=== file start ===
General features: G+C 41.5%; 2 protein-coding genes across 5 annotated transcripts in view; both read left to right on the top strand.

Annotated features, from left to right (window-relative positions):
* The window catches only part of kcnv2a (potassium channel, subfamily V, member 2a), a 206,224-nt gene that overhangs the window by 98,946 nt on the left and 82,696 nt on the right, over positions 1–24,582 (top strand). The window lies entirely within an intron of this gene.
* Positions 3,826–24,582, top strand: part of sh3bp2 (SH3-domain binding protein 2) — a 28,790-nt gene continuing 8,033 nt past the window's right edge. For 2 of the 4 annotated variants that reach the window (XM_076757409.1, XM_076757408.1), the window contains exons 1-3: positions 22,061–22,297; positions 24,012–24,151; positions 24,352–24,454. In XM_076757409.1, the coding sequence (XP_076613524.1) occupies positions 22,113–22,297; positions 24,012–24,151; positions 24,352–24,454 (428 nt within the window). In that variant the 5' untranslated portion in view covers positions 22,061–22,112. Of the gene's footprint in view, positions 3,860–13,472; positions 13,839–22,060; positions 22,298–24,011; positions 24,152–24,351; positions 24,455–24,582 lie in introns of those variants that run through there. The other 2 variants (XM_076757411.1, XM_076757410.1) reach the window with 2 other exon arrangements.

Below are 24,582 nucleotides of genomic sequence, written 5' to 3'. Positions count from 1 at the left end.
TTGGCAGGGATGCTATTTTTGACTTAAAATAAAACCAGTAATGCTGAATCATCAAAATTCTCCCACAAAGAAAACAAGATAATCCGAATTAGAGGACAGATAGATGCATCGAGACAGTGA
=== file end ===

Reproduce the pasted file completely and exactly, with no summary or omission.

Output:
General features: G+C 41.5%; 2 protein-coding genes across 5 annotated transcripts in view; both read left to right on the top strand.

Annotated features, from left to right (window-relative positions):
* The window catches only part of kcnv2a (potassium channel, subfamily V, member 2a), a 206,224-nt gene that overhangs the window by 98,946 nt on the left and 82,696 nt on the right, over positions 1–24,582 (top strand). The window lies entirely within an intron of this gene.
* Positions 3,826–24,582, top strand: part of sh3bp2 (SH3-domain binding protein 2) — a 28,790-nt gene continuing 8,033 nt past the window's right edge. For 2 of the 4 annotated variants that reach the window (XM_076757409.1, XM_076757408.1), the window contains exons 1-3: positions 22,061–22,297; positions 24,012–24,151; positions 24,352–24,454. In XM_076757409.1, the coding sequence (XP_076613524.1) occupies positions 22,113–22,297; positions 24,012–24,151; positions 24,352–24,454 (428 nt within the window). In that variant the 5' untranslated portion in view covers positions 22,061–22,112. Of the gene's footprint in view, positions 3,860–13,472; positions 13,839–22,060; positions 22,298–24,011; positions 24,152–24,351; positions 24,455–24,582 lie in introns of those variants that run through there. The other 2 variants (XM_076757411.1, XM_076757410.1) reach the window with 2 other exon arrangements.

Below are 24,582 nucleotides of genomic sequence, written 5' to 3'. Positions count from 1 at the left end.
TTGGCAGGGATGCTATTTTTGACTTAAAATAAAACCAGTAATGCTGAATCATCAAAATTCTCCCACAAAGAAAACAAGATAATCCGAATTAGAGGACAGATAGATGCATCGAGACAGTGA